• That it's obliged to promote conservation by another provision of the state constitution -- Article X, Section 2, which requires in part that "the waste or unreasonable use or unreasonable method of use of water be prevented."
  • That the city also argued that its tiered rate structure represented a penalty system that is exempt from Prop. 218.

The appeals panel found that while tiered water rates themselves don't violate Proposition 218, they must reflect the additional cost of providing higher volumes of water to some customers. The court's decision, written by Associate Justice William Bedsworth, insisted the city should be able to calculate the additional costs of providing water to heavy users that might justify higher rates.

"Nothing in our record tells us why, for example, [officials] could not figure out the costs of given usage levels that require [San Juan Capistrano] City Water to tap more expensive supplies, and then bill users in those tiers accordingly. Such computations would seem to satisfy Proposition 218, and City Water has not shown in this record it would be impossible to comply with the Constitutional mandate in this way or some other. As the court pointed out in Howard Jarvis Taxpayers Ass'n v. City of Fresno ... the calculations required by Proposition 218 may be “complex,” but “such a process is now required by the California Constitution.”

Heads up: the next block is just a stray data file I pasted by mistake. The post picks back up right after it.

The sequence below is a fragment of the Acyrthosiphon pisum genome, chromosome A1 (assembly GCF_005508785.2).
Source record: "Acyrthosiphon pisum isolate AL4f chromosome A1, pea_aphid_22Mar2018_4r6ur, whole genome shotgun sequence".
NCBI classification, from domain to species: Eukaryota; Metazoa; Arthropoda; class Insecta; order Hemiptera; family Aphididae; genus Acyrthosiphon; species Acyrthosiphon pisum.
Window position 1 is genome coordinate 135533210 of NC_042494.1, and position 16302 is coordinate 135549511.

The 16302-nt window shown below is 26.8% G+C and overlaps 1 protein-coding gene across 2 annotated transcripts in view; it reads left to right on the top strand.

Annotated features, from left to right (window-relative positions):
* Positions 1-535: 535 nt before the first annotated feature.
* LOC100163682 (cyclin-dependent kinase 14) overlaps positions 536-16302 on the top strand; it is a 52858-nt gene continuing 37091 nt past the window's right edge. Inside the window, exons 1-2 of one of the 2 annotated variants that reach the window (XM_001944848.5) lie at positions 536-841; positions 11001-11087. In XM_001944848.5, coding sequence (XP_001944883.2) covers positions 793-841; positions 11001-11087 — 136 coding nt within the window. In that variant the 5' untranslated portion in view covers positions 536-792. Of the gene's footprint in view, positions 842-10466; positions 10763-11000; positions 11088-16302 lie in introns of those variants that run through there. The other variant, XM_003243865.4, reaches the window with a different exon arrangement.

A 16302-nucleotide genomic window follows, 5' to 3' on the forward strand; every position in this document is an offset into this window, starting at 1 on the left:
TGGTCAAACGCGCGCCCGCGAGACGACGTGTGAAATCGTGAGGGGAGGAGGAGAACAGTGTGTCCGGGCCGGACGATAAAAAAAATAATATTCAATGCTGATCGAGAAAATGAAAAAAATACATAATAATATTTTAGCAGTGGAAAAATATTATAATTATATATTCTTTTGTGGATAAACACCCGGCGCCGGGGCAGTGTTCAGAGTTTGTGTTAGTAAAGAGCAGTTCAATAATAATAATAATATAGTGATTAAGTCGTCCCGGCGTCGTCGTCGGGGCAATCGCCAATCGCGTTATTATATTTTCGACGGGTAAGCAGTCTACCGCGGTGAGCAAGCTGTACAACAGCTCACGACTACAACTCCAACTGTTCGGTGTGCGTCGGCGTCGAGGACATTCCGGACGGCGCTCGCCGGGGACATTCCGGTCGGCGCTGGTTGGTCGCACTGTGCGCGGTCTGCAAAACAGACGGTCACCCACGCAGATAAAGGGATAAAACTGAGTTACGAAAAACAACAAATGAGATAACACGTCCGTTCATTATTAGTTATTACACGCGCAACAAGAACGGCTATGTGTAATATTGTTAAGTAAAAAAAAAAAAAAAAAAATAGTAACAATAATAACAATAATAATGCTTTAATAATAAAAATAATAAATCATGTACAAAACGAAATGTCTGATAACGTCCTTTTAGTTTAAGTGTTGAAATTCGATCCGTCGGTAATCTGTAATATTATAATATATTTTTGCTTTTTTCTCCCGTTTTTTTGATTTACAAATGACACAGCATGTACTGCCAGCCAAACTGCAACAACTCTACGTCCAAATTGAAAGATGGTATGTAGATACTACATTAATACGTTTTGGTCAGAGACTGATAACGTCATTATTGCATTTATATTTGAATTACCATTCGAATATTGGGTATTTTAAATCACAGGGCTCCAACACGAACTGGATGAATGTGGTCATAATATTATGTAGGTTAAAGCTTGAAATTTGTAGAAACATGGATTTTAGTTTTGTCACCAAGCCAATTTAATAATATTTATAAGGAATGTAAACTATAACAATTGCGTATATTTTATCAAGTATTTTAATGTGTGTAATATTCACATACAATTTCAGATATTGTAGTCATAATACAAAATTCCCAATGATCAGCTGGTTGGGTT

The court did hand San Juan Capistrano one victory, ruling that it is entitled to charge all ratepayers for a water-recycling plant, even though not all of them get supplies from the facility.

And the court almost ruefully acknowledged that its ruling comes; 1) in the midst of one of the state's worst droughts and; 2) against the background of Southern California's continuing battle to secure water supplies.

Southern California is a “semi-desert with a desert heart.” Visionary engineers and scientists have done a remarkable job of making our home habitable, and too many of us south of the Tehachapis never give a thought to its remarkable reclamation. In his brilliant – if opinionated – classic "Cadillac Desert," the late Marc Reisner laments how little appreciation there is of “how difficult it will be just to hang on to the beachhead they have made.”